District Schools & Universities

Not only is Washington, DC the national capital and the home of the federal government, but from its beginning the city has also been a center of public and private education. Today, residents and visitors alike can visit several university campuses, and see numerous primary and secondary school buildings throughout the District's neighborhoods. Many of the school buildings, while still serving an educational function, have changed with the city to meet new needs. Other school buildings, like the former Shaw Junior High School and Syphax School, have been repurposed for new uses, such as housing. Especially notable is Franklin School, a National Historic Landmark, which has housed the Planet Word Museum since 2020.

This tour reveals a diversity of social histories, from an era of racial segregation through a period of integration following the U.S. Supreme Court decisions of Bolling v. Sharpe and Brown v. Board of Education in 1954, which called for the desegregation of public schools. This tour will also illustrate the variety of architectural styles, from the High Victorian Gothic Healy Building at Georgetown University to the early Modernism of Slowe Elementary School. This is just a subset of the many historically-designated educational buildings in the District.

This tour can be completed by walking, public transport, and/or car. Since the landmarks are spread out, it is advised that you map out your route to determine distance before beginning.

For an additional tour on school buildings, please see "African American Schools" under the Tours tab.

John Philip Sousa Junior High School

John Philip Sousa Junior High (now Middle) School, built in 1950, stands as a symbol of the lengthy conflict over the desegregation of public schools and the beginning of the modern civil rights movement. The school is nationally significant for its…

National Training School for Women and Girls

Founded in 1909, the National Training School for Women and Girls educated Black women from around the world. Unlike other prominent Black schools, such as the Tuskegee Institute, the founders did not request money from white donors. Nannie Helen…

Lucy Diggs Slowe Elementary School

The Lucy Diggs Slowe Elementary School first opened in 1945 in response to a lawsuit against segregated schooling in DC. John Preston Davis attempted to enroll his five-year old son at Noyes Elementary School in 1944, yet was rejected based upon…

Holy Redeemer College

Constructed in 1933, architect Anthony A.F. Schmitt designed Holy Redeemer College as a residential home for members of the Redemptorist religious order while they pursued studies at nearby Catholic University of America (CUA). The building has been…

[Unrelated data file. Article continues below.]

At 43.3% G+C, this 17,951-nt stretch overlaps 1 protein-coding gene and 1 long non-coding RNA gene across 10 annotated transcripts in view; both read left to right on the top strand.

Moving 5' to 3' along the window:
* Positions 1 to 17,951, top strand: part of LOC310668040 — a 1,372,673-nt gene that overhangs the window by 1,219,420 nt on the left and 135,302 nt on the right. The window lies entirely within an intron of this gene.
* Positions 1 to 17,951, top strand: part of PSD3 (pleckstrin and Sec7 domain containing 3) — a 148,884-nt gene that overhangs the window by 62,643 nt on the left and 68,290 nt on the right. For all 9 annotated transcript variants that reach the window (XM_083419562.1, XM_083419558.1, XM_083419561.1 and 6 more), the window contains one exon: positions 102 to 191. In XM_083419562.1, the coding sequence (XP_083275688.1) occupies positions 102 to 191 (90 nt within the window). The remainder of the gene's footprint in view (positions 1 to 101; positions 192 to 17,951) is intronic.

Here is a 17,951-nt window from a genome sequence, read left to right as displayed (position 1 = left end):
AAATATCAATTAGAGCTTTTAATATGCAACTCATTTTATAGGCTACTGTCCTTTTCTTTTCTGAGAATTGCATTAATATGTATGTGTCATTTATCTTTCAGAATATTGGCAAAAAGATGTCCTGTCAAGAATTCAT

Alexander Crummell School

The Alexander Crummell School, built between 1910 and 1911, is located in Ivy City. Municipal Architect Snowden Ashford designed the building in 1910 in a personalized Renaissance style, and construction was carried out the following year by Allan T.…

Young, Browne, Phelps, and Spingarn Education Campus

Spingarn Senior High School, Browne Junior High School, Charles Young Elementary School, and Phelps Architecture, Construction and Engineering (formerly Vocational) High School are located on approximately 27.25 sloping acres of land overlooking the…

Gallaudet College Historic District

Gallaudet University, founded in 1864 as the National Deaf-Mute College, has been since its inception the only institution of higher learning in the United States devoted specifically to the education of the deaf. Significant periods of construction…

M Street High School (Perry School)

The M Street High School was one of the first high schools for Black students constructed with public funds in the nation. The school represents an important benchmark in the development of education for DC's black student population since 1870, when…

Armstrong Manual Training School

At the beginning of the twentieth century, Armstrong Manual Training School and M Street High School were the only two high schools in DC that admitted black students. From its founding, Armstrong operated as an important institution and symbol for…

Central High School (Cardozo Senior High School)

Built between 1914 and 1916, Cardozo High School is the work of William B. Ittner, a nationally prominent school architect from St. Louis. The Elizabethan-style building and athletic facilities were constructed on an on extraordinary terraced and…

Howard University

These three buildings on Howard University’s Main Yard are nationally significant as the setting for the institution’s role in the legal establishment of racially desegregated public education, and for its association with two nationally recognized…

Miner Normal School

Myrtilla Miner (1815-1864), a pioneer for Black female education, established the “Normal School for Colored Girls,” also known as the “Miner School for Girls” in 1851; its eventual large, three-story, symmetrically-massed Colonial Revival brick…

Blanche Kelso Bruce School

Named in honor of Blanche Kelso Bruce (1841-1848), the first African American to serve a full term as an elected U.S. senator, the Renaissance Revival-style Bruce School served generations of African American elementary students during the era of…

Theodore Roosevelt High School

Roosevelt High School was founded in 1890 as Business High School, then DC’s only institution devoted to instruction in business. The co-educational and segregated school had an itinerant early history until it moved into its first purpose-built home…

Military Road School